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Economy in Brief
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U.S. Consumer Confidence Improves Significantly
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German Federal Debt Levels Fall
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NABE 2018 Forecast: Modest Improvement in Economic Growth & Higher Inflation
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by Robert Brusca September 26, 2016
Germany's business expectations in the IFO survey 'flipped' from a reading of -2.8 in August to one of +5.9 in September. This sort of one-month spurt is rare. In fact, the change in the monthly IFO expectations index has been greater only two other times since 1991 over a period of 25 years.
The IFO gain described
The combination of a high reading for the business situation and of improved optimism for the months ahead has been described by IFO President Clemens Fuest as the expectation of a 'golden autumn.'
The current index rose to a two-month high while the expectations index rose to its highest reading in over a year. These kinds of improvements are off the charts when compared to expectations.
However, the IFO survey has representational issues. It may be overstating the degree of strength in the German economy by not putting enough emphasis on the weakening services sector.
The IFO compared
Markit: The IFO reading strength defies a reading from last week on the Markit Indices that was decidedly downbeat. However, the IFO has eliminated its overarching services sector survey although it does still carry sector readings for retailing and wholesaling. In the Markit framework, the services sector was the weakest part of its PMI survey. Manufacturing in the Markit framework rose to an 88% high (on five years of data) while the service sector reading slipped to well below its five-year median to the bottom 14% of its five-year range. That, obviously, created a lot of drag for the Markit composite index.
ZEW: Separately the ZEW 'financial experts' saw for September a weaker current reading and an unchanged and relatively low-ranking expectations index. For the ZEW experts, the IFO reading also will come as a kind of a shock.
The IFO details
Details: The construction sector rose to its highest point since at least January of 1991. The manufacturing reading is stronger than its current level only about 25% of the time. Historic readings on that same timeline find that wholesaling is stronger less than 17% of the time and retailing is stronger only about than 12% of the time. Putting these all together, the all-sector index finds better conditions historically less than 13% of the time. That is impressive.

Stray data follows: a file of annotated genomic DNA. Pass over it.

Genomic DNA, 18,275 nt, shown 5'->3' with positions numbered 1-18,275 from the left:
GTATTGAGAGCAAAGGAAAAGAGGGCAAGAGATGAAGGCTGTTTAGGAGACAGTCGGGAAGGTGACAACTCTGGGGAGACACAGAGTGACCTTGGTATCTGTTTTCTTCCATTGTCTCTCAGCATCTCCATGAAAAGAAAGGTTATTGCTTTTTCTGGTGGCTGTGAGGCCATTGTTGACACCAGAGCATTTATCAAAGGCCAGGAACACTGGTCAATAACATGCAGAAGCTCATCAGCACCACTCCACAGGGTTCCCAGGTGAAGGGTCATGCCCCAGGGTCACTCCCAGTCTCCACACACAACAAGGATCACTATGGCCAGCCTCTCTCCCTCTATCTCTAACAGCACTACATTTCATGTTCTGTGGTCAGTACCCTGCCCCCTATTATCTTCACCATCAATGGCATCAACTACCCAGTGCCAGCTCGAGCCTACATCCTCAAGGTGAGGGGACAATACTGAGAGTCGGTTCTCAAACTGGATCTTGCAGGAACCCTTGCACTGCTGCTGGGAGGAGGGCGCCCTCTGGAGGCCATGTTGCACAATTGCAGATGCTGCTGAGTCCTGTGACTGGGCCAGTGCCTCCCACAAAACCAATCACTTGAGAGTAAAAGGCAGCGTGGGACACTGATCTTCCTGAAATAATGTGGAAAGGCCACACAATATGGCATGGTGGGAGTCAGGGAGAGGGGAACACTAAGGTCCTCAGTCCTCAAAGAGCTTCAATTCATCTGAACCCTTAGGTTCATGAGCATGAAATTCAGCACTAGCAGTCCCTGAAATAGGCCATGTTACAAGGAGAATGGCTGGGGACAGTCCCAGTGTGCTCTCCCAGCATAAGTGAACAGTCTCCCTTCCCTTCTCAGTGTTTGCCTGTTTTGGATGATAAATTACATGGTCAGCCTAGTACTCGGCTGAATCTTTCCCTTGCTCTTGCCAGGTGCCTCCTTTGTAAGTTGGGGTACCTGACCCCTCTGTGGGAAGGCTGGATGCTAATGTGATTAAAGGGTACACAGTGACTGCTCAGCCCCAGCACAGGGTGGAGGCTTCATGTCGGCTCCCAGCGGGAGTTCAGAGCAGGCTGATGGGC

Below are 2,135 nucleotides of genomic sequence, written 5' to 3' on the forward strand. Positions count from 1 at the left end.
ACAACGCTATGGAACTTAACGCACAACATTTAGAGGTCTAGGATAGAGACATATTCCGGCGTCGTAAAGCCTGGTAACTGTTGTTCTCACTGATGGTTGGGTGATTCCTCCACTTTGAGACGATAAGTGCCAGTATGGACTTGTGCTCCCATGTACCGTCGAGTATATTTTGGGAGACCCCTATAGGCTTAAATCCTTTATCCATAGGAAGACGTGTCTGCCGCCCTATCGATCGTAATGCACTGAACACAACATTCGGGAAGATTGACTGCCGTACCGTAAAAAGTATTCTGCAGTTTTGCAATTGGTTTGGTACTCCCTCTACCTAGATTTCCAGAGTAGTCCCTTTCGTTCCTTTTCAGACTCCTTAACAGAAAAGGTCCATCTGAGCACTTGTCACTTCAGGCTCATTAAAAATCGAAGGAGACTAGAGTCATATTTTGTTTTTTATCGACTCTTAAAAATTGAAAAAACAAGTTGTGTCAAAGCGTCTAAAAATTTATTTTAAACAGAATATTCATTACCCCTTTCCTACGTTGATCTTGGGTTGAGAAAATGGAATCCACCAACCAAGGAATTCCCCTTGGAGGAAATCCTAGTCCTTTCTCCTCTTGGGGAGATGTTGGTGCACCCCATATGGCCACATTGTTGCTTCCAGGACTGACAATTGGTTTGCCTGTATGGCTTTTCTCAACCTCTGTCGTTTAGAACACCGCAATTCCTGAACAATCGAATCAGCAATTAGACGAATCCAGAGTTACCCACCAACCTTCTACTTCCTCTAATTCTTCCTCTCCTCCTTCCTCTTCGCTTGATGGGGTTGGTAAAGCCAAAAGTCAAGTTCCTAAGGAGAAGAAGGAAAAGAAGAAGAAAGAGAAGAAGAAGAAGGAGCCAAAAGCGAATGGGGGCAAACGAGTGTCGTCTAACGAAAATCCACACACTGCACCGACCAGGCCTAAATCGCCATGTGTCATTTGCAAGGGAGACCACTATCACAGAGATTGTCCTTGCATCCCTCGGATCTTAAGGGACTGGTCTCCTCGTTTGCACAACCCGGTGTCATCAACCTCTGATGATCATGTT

Relative standings: Despite the surge and the gushing interpretation by the IFO president, this month's data for expectations still only sit in the 77th percentile of their historic queue of data. It's a good, solid 'top 23 percentile' reading but not close to spectacular. The business situation per se is gauged at an 85th percentile standing, one that is better only 15% of the time. That certainly counts as quite strong.
Shock and context: The IFO reading is probably less stellar that it is unexpected. The Markit report did not tip this off and the ZEW financial experts did not see this coming. Of course, there is the 'problem' that the IFO is underrepresented in services where the Markit index was extremely weak. Against that background, we will want to see if these readings hold up next month, especially given the sharp monthly increase in expectations in September.
Some issues in evaluating the IFO signal
Germany still has elections pending about one year off. The EU is still trying to come to grips with Brexit. The EU is looking for its identity. Migrant issues continue to haunt Europe and Germany. Globally, trade and growth remain under pressure. Central banks have pulled so many rabbits out of their hats that they are down to the short hares. After going through a laundry list of factors, it is hard to see where German IFO optimism is springing from. Some characterize the IFO reading as an upper bound on where the German economy really lies. To me, it looks well above the upper bound. The IFO appears to have gone gushing off the tracks with the survey this month. And while it is the survey that directly samples industry members, as ZEW respondents are only financial experts trying to read the tea leaves from a distance, it is the sector weakness in the Markit indices that I find most persuasive. The IFO Index is lacking in its service sector presentation and weighting and that is where the economic weakness is concentrated. That deficiency has led the IFO to overstate the condition of the German economy in September. We will be watching incoming data for signs that economic bifurcation is stalking the German economy.